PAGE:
Cutaneous squamous cell carcinoma, keratoacanthoma, basal cell carcinoma, and new primary melanoma reported.1 2 Median time to detection of cutaneous squamous cell carcinoma, keratoacanthoma, or basal cell carcinoma was 4 months after initiating combination therapy with cobimetinib and vemurafenib in the coBRIM study in patients with unresectable or metastatic melanoma with BRAF V600E or V600K mutation.1 New primary melanoma reported in 2 patients at 9 and 12 months after initiation of combination therapy with cobimetinib and vemurafenib.1

Noncutaneous malignancies reported in 0.8% of patients receiving cobimetinib in combination with vemurafenib compared with 1.2% of those receiving vemurafenib alone.1

Perform dermatologic evaluation at baseline and every 2 months during therapy; continue monitoring for 6 months following discontinuance of cobimetinib and vemurafenib.1 Initiate appropriate therapy and excise suspicious cutaneous lesions for pathologic evaluation.1

Monitor for new noncutaneous malignancies.1

Hemorrhage

Hemorrhage, including major hemorrhagic events (i.e., symptomatic bleeding in a critical area or organ), reported.1 Increased incidence of GI hemorrhage, reproductive system hemorrhage, or hematuria observed during combination therapy with cobimetinib and vemurafenib compared with vemurafenib alone.1 Cerebral hemorrhage reported in 2 patients receiving combination therapy compared with none of those receiving vemurafenib alone.1

If hemorrhagic events occur, interrupt therapy, reduce dosage, or permanently discontinue drug.1 (See Dosage Modification under Dosage and Administration.)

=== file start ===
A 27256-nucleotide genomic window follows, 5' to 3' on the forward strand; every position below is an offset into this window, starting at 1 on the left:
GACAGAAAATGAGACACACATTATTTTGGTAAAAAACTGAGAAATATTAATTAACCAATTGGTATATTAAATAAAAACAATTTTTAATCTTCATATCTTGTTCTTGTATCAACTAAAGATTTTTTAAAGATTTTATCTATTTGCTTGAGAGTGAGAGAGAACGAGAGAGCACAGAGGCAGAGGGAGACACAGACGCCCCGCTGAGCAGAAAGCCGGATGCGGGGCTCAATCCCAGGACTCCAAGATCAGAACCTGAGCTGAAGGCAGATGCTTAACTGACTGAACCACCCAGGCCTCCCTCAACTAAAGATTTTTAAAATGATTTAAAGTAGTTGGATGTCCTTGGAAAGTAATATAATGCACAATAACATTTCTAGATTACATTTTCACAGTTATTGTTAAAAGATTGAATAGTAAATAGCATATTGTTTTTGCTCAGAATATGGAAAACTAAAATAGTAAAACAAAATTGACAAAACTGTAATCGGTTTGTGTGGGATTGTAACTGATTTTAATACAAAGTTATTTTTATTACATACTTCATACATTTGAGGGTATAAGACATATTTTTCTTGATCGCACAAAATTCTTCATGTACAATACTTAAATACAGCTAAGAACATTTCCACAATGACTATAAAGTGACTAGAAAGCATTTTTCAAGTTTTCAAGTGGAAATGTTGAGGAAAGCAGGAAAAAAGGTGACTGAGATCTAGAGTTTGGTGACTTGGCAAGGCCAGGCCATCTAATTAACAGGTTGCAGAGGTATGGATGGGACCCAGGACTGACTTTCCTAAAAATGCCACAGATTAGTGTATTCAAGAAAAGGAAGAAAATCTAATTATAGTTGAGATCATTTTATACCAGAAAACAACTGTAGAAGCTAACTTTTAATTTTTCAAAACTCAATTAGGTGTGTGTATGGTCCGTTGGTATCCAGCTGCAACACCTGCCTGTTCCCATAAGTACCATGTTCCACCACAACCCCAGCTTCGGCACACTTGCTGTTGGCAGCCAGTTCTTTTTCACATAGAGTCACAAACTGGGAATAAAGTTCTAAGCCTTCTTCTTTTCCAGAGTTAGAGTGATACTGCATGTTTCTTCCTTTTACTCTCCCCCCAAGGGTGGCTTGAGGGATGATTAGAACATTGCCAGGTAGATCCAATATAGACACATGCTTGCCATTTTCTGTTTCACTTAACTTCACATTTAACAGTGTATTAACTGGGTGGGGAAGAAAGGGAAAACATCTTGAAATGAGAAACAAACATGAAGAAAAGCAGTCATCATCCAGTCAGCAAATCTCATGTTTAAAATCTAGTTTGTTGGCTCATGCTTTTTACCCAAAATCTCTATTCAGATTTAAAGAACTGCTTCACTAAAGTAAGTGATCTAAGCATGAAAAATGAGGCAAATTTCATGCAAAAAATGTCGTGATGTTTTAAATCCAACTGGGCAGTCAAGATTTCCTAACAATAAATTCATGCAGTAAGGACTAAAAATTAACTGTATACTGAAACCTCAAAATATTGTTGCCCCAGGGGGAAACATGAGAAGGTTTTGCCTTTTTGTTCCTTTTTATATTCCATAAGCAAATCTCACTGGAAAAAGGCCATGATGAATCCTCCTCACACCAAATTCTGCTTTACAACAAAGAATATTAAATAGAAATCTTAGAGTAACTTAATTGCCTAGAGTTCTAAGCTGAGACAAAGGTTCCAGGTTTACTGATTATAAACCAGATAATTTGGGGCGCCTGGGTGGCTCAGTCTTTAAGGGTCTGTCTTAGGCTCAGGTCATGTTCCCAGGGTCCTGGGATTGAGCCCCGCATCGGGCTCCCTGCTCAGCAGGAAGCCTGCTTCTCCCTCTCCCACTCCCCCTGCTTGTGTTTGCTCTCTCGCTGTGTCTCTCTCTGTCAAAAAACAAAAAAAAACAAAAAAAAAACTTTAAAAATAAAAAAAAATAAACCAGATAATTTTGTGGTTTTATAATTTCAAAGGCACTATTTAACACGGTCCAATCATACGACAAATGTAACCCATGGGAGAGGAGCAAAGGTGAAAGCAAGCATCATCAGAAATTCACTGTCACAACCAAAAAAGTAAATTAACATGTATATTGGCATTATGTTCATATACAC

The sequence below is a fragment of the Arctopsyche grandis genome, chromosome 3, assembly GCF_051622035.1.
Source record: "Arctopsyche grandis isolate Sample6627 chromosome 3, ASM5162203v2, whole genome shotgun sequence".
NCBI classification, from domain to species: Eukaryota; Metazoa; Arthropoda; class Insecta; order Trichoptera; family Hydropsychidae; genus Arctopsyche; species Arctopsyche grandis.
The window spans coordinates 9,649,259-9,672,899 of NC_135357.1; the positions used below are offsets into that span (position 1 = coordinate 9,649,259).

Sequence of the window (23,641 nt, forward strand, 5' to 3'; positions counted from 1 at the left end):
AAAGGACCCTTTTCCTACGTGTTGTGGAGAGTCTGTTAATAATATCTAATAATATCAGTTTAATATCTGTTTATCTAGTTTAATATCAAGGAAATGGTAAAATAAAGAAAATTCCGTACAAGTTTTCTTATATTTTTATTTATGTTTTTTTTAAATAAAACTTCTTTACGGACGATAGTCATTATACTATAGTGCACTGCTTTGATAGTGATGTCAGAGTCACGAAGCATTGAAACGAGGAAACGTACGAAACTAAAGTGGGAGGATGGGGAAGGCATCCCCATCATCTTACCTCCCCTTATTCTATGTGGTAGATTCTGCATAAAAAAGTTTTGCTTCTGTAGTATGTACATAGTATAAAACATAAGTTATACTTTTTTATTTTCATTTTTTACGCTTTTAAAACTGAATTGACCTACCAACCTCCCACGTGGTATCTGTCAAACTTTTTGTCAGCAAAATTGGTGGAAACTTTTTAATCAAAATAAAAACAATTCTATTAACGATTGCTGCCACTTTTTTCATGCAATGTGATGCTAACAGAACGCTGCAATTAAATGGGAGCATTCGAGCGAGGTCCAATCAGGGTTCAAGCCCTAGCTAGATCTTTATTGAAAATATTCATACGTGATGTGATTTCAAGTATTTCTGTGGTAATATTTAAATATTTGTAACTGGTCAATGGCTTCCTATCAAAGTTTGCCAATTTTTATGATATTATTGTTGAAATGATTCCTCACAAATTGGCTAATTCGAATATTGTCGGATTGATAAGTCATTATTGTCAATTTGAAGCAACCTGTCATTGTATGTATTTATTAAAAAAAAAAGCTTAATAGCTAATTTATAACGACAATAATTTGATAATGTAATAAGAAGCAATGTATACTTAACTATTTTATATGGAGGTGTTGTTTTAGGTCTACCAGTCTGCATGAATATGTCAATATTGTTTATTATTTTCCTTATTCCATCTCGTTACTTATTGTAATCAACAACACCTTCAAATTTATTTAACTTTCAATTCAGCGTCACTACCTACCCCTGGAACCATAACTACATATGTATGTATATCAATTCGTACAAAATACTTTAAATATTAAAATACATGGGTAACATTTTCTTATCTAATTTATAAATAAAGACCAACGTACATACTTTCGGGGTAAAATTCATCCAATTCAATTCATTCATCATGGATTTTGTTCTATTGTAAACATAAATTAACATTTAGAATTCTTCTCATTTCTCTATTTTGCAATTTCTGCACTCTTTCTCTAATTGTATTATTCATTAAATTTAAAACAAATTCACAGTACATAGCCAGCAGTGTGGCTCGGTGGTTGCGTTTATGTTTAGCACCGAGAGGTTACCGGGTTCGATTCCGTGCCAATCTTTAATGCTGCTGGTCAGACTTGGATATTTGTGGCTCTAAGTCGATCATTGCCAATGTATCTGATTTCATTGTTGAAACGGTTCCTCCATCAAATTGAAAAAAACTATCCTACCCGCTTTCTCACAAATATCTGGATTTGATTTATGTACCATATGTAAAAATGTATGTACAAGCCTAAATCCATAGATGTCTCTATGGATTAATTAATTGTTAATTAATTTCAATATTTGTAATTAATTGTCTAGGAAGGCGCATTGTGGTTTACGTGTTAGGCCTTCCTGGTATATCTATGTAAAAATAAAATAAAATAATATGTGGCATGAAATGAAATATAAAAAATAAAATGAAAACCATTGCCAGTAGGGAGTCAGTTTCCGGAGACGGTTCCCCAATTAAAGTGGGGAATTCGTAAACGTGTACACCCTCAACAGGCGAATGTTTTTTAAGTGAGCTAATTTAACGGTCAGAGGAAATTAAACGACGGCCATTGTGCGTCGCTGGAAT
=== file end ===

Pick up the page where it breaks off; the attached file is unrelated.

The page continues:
Cardiac Effects

Cardiomyopathy (i.e., symptomatic or asymptomatic decrease in LVEF), sometimes requiring temporary interruption, dosage modification, or permanent discontinuance of therapy, reported.1 2 Median time to first onset of left ventricular dysfunction was 4 months in the coBRIM study.1 Left ventricular dysfunction resolved (i.e., LVEF exceeded LLN or was within 10% of baseline) in most patients; median time to resolution was 3 months.1

Safety not established in patients with baseline LVEF below the LLN or <50%.1

Assess LVEF prior to and 1 month after initiation of therapy, then every 2–3 months during therapy.1 If left ventricular dysfunction occurs, interrupt therapy, reduce dosage, or permanently discontinue drug.1 (See Dosage Modification under Dosage and Administration.) Reassess LVEF approximately 2, 4, 10, and 16 weeks following reinitiation of the drug and then as clinically indicated.1

Dermatologic Effects

Severe dermatologic reactions, sometimes requiring hospitalization, reported.1 Median time to onset of grade 3 or 4 rash in patients receiving combination therapy with cobimetinib and vemurafenib was 11 days in the coBRIM study.1 Grade 3 or 4 rash resolved completely in most patients; median time to resolution was 21 days.1

If dermatologic reactions occur, interrupt therapy, reduce dosage, or permanently discontinue drug.1 (See Dosage Modification under Dosage and Administration.)

Ocular Effects

Ocular toxicities (e.g., serous retinopathy, retinal vein occlusion) reported.1 2 Serous retinopathy usually occurred 2 days to 9 months following initiation of therapy.1 Duration ranged from 1 day to 15 months.1

Perform ophthalmologic examinations regularly and as clinically indicated (i.e., if new or worsening visual disturbances occur) during therapy.1 If ocular toxicities occur, interrupt therapy, reduce dosage, or permanently discontinue drug.1 (See Dosage Modification under Dosage and Administration.)

Hepatic Toxicity

Liver function test abnormalities reported.1 2